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Will Workers Ever Return to the Office?

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More and more companies are pushing out the return-to-office dates for their workers.

As the pandemic drags into another year and workers are continuing to quit their jobs at record rates, it seems the workforce may be changing for good. Many companies are continuing to have some or all of their staff work remotely, while others have switched to hybrid or remote work permanently. In this segment of Backstage Pass, recorded on Dec. 14, 2021, Fool contributors Demitri Kalogeropoulos, Asit Sharma, and Rachel Warren discuss what that means for the workforce and investors.

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Demitri Kalogeropoulos: This is a headline that coming from two days ago from The New York Times. Headline is, "The End of a Return-to-Office Date." It's basically about how many big companies or most big companies have been pushing back the baseline when they've been telling employees that it's time to get back to the office. Pandemic is over in that way, and we can start working little bit more normal.

As you may know, if you work for any large companies, over the last eight months or so we've had that dates have been pushed back a lot. Now, the habit that big companies are doing, they're just not issuing a date anymore because it's sort of like we've already had to change this three times. We're just going to say, keep an eye out. We'll let you know when we get closer to it with different variants raising, and things like that.

A couple of interesting stats from the article. We've had a steady return of people to the office, but these numbers are pretty low. I was pretty surprised to see that office occupancy in the United States rose from 33% in August to 40% this month in December. We're still well below half occupancy across the country.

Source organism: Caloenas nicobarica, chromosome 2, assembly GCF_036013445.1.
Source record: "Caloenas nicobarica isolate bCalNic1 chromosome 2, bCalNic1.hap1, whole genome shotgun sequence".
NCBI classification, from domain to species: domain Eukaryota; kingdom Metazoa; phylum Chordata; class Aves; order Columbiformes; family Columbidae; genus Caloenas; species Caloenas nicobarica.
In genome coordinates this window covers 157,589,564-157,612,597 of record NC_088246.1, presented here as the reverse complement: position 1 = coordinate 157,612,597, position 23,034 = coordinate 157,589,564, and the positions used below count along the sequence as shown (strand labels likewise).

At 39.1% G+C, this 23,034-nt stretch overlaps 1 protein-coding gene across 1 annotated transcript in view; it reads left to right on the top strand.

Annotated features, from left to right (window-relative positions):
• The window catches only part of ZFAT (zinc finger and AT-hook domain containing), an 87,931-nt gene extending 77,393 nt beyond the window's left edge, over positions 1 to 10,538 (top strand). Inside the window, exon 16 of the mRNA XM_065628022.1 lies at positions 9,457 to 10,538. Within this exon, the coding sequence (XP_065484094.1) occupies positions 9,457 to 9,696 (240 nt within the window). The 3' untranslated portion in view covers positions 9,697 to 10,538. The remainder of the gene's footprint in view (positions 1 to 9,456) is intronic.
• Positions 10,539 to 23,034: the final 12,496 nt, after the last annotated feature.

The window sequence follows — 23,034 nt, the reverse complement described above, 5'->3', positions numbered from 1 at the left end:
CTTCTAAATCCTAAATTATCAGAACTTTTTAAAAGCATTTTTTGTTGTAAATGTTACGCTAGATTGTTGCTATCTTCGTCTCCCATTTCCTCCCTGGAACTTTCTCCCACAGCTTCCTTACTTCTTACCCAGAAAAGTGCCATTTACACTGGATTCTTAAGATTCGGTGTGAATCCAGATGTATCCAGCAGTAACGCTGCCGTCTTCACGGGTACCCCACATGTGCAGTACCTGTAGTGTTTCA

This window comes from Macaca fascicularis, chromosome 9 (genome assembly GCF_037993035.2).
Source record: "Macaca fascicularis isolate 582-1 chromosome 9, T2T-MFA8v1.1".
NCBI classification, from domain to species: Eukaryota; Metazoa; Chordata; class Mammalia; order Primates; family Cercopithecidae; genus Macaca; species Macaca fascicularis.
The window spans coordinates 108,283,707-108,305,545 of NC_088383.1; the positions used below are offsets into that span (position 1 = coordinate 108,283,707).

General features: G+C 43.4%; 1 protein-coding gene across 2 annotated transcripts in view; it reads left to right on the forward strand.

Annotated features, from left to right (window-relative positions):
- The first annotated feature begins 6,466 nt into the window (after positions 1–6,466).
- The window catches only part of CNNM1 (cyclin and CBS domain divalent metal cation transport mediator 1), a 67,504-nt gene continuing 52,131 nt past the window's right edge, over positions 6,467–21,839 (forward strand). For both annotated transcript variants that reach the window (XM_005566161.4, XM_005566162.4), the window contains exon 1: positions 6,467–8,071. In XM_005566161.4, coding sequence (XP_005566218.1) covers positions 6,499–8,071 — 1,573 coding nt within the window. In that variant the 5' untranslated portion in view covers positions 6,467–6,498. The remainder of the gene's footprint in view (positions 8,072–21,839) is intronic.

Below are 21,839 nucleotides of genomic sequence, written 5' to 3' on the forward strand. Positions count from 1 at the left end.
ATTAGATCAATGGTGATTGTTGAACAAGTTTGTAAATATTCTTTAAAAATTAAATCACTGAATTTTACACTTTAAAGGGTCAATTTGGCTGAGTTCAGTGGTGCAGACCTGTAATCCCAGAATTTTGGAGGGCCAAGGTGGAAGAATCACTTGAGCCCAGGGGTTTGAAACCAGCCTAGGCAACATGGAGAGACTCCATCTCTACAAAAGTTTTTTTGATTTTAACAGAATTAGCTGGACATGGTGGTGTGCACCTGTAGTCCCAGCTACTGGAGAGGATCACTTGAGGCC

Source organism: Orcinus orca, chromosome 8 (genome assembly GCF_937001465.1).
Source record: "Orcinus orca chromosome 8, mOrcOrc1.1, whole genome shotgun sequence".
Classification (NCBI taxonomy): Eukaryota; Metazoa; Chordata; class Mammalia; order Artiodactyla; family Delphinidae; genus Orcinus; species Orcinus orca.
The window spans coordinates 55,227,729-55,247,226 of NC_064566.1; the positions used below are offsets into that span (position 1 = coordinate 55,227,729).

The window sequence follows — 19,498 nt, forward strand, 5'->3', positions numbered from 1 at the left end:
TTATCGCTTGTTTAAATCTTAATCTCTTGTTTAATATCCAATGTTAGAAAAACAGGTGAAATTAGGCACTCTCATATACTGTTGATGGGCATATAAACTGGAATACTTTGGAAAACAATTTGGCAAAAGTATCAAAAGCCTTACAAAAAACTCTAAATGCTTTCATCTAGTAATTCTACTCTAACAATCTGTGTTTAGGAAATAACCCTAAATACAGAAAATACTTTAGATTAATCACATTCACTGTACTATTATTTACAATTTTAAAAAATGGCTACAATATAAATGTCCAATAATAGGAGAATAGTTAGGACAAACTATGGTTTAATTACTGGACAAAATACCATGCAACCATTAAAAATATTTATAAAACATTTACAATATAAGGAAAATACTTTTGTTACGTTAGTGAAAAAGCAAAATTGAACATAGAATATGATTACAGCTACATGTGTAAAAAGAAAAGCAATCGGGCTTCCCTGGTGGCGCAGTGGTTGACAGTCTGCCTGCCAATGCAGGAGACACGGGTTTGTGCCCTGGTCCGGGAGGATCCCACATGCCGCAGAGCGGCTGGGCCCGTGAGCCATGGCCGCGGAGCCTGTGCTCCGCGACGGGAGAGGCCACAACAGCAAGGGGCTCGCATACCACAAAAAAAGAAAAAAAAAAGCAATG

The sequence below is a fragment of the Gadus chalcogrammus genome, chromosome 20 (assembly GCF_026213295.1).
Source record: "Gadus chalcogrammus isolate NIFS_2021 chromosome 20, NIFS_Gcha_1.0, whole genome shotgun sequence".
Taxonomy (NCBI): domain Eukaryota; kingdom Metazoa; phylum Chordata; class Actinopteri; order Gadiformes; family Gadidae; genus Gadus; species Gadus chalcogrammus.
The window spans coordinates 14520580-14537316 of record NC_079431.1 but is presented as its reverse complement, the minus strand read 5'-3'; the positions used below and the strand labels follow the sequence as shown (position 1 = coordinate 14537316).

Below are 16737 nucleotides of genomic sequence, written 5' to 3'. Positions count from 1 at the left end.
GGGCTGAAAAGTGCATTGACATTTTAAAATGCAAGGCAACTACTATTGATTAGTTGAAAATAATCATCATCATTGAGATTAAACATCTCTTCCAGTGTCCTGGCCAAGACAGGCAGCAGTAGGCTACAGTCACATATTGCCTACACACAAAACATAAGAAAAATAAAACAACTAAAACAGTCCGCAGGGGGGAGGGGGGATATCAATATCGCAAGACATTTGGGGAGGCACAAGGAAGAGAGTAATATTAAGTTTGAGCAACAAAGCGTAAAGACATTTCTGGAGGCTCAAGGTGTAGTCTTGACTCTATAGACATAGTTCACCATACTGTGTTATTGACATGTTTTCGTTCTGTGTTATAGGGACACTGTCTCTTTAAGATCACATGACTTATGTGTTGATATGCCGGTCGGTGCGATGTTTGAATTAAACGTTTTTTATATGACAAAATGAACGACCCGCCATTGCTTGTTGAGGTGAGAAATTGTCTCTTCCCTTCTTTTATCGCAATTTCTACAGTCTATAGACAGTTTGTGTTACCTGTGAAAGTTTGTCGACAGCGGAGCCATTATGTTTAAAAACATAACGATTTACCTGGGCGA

Then there was a recent survey by about two-thirds of these large organizations, and including companies like Apple, Ford, CNN, and Google have all postponed their start dates. Many of these big companies are starting to talk about potentially 2023 or late 2022.

I just think this is interesting. We talk a lot about how work has changed and how it's going to be snapping back toward normal, but we don't know what that normal is going to be. But especially, given that many of these telework stocks have been hammered so much lately since the pandemic social distancing efforts have stopped with the vaccine proliferation.

I think of Zoom for example, which is down almost 50% so far this year. But according to this, as far as corporate executives are concerned, it looks like it could be many more months ahead of mostly remote working.

Asit Sharma: Yeah. Curious to hear Rachel's thoughts on this, because you talked about remote work a couple of weeks ago. What do you make of this, Rachel?

Rachel Warren: I think this is really interesting. I don't think it comes as a big surprise to anyone really, especially as we're heading into the winter season, cold and flu season, we're seeing new variants popping up. What could that potentially mean for society as we head into these colder months?

I think it makes sense that companies are taking stock of the current situation and seeing, ''We thought that maybe things would be normal by now, but it's really not.'' I think it also begs the bigger question of, what is normal really going to look like when we come to the end of this period of time, whenever that is? I think more and more and I think a lot of people are feeling this way, it's going to be a new normal. I don't think there's going to be a pre-pandemic normal that we're going to be returning to.

I think that's another thing where companies are evaluating all these overhead costs that they can say by having employees who can work remotely continue to work remotely. I think that's also a really sticky point for employees in this environment where you have so many people quitting their jobs and there is so much leverage for employees if your company isn't going to let you work remote when you very easily could, given the nature of your duties.

Companies know that a lot of employees are just going to look elsewhere. I think it's a big point for employee retention. I think it makes a lot of sense in terms of safety concerns as we're heading into this period of the year. But I think it's something we're going to see more of.

I know, even in just my own personal life, friends, one of my cousins, she works in the healthcare space. She's been working remote since the beginning of the pandemic. Originally they thought, we'll go back in the office this summer. No, now we're going to go back in September. Then here we are in December and now she's actually going to be working remotely on a permanent basis.